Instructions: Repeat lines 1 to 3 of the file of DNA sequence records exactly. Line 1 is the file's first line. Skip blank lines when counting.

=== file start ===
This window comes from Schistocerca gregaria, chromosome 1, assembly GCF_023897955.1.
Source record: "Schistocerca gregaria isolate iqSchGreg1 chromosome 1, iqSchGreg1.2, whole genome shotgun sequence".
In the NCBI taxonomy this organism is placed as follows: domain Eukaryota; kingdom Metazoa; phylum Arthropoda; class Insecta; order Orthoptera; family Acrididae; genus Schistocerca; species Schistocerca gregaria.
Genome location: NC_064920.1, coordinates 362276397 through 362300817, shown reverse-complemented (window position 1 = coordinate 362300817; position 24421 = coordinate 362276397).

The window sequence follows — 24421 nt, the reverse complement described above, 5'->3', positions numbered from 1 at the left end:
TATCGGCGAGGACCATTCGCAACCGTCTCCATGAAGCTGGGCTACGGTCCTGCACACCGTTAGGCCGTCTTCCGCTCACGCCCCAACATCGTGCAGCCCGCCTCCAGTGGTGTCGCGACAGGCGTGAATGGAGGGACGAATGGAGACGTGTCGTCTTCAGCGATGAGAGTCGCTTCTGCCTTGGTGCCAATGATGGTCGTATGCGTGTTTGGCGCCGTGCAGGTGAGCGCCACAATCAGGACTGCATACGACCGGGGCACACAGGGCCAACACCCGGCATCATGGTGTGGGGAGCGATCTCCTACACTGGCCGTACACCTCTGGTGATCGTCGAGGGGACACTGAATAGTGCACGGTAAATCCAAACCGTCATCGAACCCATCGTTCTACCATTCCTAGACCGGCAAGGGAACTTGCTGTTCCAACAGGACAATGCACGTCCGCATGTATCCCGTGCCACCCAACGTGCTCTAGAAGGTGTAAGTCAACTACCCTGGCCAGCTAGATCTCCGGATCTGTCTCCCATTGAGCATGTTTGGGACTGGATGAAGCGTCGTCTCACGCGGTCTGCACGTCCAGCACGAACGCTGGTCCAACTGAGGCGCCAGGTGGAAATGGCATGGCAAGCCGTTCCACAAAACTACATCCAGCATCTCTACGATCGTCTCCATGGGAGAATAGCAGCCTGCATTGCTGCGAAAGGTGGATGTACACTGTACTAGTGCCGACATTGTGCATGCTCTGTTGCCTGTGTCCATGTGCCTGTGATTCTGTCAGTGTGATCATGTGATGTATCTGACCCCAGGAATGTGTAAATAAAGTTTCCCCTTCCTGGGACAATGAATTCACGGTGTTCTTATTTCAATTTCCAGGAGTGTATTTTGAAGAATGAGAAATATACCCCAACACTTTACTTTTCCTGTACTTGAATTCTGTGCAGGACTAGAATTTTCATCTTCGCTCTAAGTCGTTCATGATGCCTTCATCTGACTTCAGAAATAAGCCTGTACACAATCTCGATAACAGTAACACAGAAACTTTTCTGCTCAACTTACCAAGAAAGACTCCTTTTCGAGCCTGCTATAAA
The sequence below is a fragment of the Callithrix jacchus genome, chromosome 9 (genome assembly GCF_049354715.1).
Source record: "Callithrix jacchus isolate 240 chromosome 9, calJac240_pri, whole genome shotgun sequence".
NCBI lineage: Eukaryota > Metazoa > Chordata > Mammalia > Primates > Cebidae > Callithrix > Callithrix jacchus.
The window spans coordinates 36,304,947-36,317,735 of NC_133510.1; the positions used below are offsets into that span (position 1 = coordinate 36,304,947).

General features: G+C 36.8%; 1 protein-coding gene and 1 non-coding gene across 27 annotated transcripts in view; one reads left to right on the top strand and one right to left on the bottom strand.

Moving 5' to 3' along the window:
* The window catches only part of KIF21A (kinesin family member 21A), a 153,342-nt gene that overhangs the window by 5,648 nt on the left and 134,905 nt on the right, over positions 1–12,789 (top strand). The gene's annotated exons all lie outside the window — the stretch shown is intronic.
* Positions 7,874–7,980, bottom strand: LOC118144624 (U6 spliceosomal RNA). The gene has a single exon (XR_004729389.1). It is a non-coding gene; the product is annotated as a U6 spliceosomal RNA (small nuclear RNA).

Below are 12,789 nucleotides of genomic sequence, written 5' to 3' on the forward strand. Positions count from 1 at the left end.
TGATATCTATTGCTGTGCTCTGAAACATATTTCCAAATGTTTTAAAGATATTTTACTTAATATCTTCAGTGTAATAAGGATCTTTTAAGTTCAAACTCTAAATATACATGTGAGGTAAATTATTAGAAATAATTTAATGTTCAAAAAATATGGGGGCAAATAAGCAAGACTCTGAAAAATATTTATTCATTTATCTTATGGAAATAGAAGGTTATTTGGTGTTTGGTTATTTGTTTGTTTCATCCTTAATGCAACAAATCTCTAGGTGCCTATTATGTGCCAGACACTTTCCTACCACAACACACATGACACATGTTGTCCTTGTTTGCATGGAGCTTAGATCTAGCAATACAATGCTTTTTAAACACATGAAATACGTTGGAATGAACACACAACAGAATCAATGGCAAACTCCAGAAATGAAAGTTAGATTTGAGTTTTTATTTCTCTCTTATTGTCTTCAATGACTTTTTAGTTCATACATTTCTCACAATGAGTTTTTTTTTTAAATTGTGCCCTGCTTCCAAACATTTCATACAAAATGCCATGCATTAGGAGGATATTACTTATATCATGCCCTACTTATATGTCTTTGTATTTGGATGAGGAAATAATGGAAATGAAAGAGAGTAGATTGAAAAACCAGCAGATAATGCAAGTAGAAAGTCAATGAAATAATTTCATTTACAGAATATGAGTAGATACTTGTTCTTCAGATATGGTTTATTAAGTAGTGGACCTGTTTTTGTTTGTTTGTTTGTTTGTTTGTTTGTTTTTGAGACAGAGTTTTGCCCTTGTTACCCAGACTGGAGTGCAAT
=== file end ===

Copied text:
This window comes from Schistocerca gregaria, chromosome 1, assembly GCF_023897955.1.
Source record: "Schistocerca gregaria isolate iqSchGreg1 chromosome 1, iqSchGreg1.2, whole genome shotgun sequence".
In the NCBI taxonomy this organism is placed as follows: domain Eukaryota; kingdom Metazoa; phylum Arthropoda; class Insecta; order Orthoptera; family Acrididae; genus Schistocerca; species Schistocerca gregaria.